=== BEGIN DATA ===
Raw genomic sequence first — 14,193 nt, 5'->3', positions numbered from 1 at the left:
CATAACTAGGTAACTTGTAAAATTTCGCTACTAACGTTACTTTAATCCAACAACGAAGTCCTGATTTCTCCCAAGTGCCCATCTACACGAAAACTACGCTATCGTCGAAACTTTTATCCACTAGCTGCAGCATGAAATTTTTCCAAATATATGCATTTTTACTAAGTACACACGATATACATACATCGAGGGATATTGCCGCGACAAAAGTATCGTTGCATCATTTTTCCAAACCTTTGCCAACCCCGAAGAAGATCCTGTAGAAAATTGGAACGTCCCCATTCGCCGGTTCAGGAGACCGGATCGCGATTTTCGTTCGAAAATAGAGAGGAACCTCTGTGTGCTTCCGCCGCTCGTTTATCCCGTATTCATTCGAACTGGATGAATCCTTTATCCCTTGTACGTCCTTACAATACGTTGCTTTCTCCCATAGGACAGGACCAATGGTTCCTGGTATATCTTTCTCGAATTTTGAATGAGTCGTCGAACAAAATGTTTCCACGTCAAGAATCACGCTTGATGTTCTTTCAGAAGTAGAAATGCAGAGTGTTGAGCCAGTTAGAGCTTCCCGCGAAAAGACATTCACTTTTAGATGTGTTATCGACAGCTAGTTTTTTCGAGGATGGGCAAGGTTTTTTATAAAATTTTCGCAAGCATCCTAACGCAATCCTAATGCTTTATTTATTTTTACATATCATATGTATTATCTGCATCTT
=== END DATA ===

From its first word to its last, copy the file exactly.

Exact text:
Raw genomic sequence first — 14,193 nt, 5'->3', positions numbered from 1 at the left:
CATAACTAGGTAACTTGTAAAATTTCGCTACTAACGTTACTTTAATCCAACAACGAAGTCCTGATTTCTCCCAAGTGCCCATCTACACGAAAACTACGCTATCGTCGAAACTTTTATCCACTAGCTGCAGCATGAAATTTTTCCAAATATATGCATTTTTACTAAGTACACACGATATACATACATCGAGGGATATTGCCGCGACAAAAGTATCGTTGCATCATTTTTCCAAACCTTTGCCAACCCCGAAGAAGATCCTGTAGAAAATTGGAACGTCCCCATTCGCCGGTTCAGGAGACCGGATCGCGATTTTCGTTCGAAAATAGAGAGGAACCTCTGTGTGCTTCCGCCGCTCGTTTATCCCGTATTCATTCGAACTGGATGAATCCTTTATCCCTTGTACGTCCTTACAATACGTTGCTTTCTCCCATAGGACAGGACCAATGGTTCCTGGTATATCTTTCTCGAATTTTGAATGAGTCGTCGAACAAAATGTTTCCACGTCAAGAATCACGCTTGATGTTCTTTCAGAAGTAGAAATGCAGAGTGTTGAGCCAGTTAGAGCTTCCCGCGAAAAGACATTCACTTTTAGATGTGTTATCGACAGCTAGTTTTTTCGAGGATGGGCAAGGTTTTTTATAAAATTTTCGCAAGCATCCTAACGCAATCCTAATGCTTTATTTATTTTTACATATCATATGTATTATCTGCATCTT